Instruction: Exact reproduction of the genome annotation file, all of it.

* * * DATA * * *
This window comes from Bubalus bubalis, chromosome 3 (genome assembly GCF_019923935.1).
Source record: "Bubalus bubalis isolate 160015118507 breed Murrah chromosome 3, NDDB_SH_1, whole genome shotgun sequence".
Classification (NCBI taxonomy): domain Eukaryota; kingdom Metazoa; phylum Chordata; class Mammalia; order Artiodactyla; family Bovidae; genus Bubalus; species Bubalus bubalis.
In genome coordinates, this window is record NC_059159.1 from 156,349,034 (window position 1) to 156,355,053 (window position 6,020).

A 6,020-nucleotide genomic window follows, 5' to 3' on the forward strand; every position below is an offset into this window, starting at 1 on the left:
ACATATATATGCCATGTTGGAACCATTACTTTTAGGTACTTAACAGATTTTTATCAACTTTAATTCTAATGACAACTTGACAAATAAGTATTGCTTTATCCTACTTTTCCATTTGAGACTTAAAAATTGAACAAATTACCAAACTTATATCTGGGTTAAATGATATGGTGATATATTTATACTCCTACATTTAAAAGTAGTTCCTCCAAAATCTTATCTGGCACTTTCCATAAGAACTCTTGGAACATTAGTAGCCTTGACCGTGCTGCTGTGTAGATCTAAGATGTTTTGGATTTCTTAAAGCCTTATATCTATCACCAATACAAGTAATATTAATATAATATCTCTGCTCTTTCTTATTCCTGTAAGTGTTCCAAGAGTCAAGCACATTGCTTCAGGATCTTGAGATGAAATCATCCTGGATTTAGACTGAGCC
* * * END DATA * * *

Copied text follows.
This window comes from Bubalus bubalis, chromosome 3 (genome assembly GCF_019923935.1).
Source record: "Bubalus bubalis isolate 160015118507 breed Murrah chromosome 3, NDDB_SH_1, whole genome shotgun sequence".
Classification (NCBI taxonomy): domain Eukaryota; kingdom Metazoa; phylum Chordata; class Mammalia; order Artiodactyla; family Bovidae; genus Bubalus; species Bubalus bubalis.
In genome coordinates, this window is record NC_059159.1 from 156,349,034 (window position 1) to 156,355,053 (window position 6,020).

A 6,020-nucleotide genomic window follows, 5' to 3' on the forward strand; every position below is an offset into this window, starting at 1 on the left:
ACATATATATGCCATGTTGGAACCATTACTTTTAGGTACTTAACAGATTTTTATCAACTTTAATTCTAATGACAACTTGACAAATAAGTATTGCTTTATCCTACTTTTCCATTTGAGACTTAAAAATTGAACAAATTACCAAACTTATATCTGGGTTAAATGATATGGTGATATATTTATACTCCTACATTTAAAAGTAGTTCCTCCAAAATCTTATCTGGCACTTTCCATAAGAACTCTTGGAACATTAGTAGCCTTGACCGTGCTGCTGTGTAGATCTAAGATGTTTTGGATTTCTTAAAGCCTTATATCTATCACCAATACAAGTAATATTAATATAATATCTCTGCTCTTTCTTATTCCTGTAAGTGTTCCAAGAGTCAAGCACATTGCTTCAGGATCTTGAGATGAAATCATCCTGGATTTAGACTGAGCC